Editorial: Ruling class split

By calling a referendum on the UK’s membership of the European Union in June 2016, David Cameron was counting on a victory for the Remain side to contain the Eurosceptics in the Tory Party and see off the challenge from UKIP. Far from overcoming the divisions within the Tory Party, the resulting victory for the Leave side has blown them wide apart.

David Cameron immediately cut his losses and ran, leaving his successor, Theresa May, to pick up the pieces. She attempted to gain the upper hand in her Party by calling a General Election a year later, but unfortunately for her, she lost her majority and is now more vulnerable to the Tory Party’s warring factions.

The referendum result has had repercussions for Scotland and Northern Ireland, the two regions where most voters opted for Remain. The SNP government has used it as ammunition to press for a second Scottish Independence referendum. Leaving the EU could jeopardise the Northern Ireland Good Friday agreement, as this was predicated on there being a common customs area between Northern Ireland and the Irish Republic.

Initially, partly to poach votes from UKIP and increase support in Brexit areas, Theresa May pursued a so-called hard Brexit, where the UK would leave both the customs union and the single market. However, facing up to the reality that most British businesses need to stay close to the EU and to avoid a hard border in Ireland, on the 6th July, the Government at Chequers produced plans which amounted to a “softer” Brexit. There would be a harmonisation with EU rules in trading with goods (but not with services).

However, this was too much for some and there were howls of treachery and several ministers have resigned, including David Davis and Boris Johnson. Tory Brexiteers have threatened to mount a leadership challenge. May backed down and accepted amendments from a hardline Tory Brexit group to water down her Customs bill. This sparked a rebellion among furious Tory Remain MPs. May seems to be caught in a pincer movement between the Remain and Brexit factions of her Party and her authority is ebbing away. Some have argued that a Second Referendum on Brexit is needed to resolve this impasse. Others say that another General Election is required.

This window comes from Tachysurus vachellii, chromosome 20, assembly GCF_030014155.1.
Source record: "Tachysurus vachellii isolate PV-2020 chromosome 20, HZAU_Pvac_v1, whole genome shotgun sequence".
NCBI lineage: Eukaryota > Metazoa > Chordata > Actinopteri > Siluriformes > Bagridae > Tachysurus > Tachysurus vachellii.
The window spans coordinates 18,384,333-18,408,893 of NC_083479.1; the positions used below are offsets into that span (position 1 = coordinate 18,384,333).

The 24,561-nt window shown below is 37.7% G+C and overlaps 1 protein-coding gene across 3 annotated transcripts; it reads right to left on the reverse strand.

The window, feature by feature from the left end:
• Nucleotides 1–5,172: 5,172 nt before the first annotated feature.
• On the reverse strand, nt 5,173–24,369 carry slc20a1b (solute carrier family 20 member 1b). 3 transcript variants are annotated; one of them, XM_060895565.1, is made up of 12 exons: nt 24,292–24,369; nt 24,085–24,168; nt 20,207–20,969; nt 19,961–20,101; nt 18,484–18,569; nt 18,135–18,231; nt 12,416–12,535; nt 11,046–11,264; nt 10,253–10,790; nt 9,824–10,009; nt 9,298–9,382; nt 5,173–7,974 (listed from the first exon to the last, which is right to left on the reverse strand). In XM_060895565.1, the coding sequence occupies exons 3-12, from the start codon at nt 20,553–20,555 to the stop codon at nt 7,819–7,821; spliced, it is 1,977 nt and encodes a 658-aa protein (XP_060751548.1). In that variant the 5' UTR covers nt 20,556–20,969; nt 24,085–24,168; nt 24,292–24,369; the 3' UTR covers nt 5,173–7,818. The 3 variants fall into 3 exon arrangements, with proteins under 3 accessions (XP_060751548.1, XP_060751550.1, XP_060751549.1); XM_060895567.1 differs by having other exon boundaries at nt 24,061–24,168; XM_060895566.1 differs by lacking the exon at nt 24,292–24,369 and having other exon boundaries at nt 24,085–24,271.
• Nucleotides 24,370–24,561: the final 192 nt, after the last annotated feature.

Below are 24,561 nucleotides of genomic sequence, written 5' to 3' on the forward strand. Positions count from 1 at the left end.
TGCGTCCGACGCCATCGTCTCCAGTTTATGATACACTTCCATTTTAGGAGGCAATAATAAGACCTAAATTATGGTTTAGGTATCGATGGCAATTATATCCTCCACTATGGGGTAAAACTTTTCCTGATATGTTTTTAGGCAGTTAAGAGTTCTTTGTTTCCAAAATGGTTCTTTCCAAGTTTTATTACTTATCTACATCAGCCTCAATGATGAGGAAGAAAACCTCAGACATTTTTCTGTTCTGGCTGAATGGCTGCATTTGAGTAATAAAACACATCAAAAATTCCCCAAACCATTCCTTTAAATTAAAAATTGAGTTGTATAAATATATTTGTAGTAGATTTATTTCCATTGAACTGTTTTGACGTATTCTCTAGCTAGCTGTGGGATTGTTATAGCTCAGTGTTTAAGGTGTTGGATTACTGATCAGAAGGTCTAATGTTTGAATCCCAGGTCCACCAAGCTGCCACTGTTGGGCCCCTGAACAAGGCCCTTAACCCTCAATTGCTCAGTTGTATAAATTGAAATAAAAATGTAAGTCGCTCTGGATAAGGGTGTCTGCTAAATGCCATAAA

We are treated to the unusual spectacle of the Tory Party being unable to serve the interests of the majority of the British capitalist class, who favour staying in the Custom Union. Ironically, it is Jeremy Corbyn’s Labour Party that appears to better represent the interests of British capitalism on this issue.

This political crisis is really a matter for the capitalist class only, but the working class has been dragged into it. At the 2016 referendum, we argued that workers had no interest in supporting either the Leave or Remain campaigns, as either way they will still have to deal with the problems of capitalism, such as job insecurity, low wages and unemployment, and urged them to write ‘World Socialism’ over their ballot papers. Should there be a second referendum, we will again be advising workers to do the same.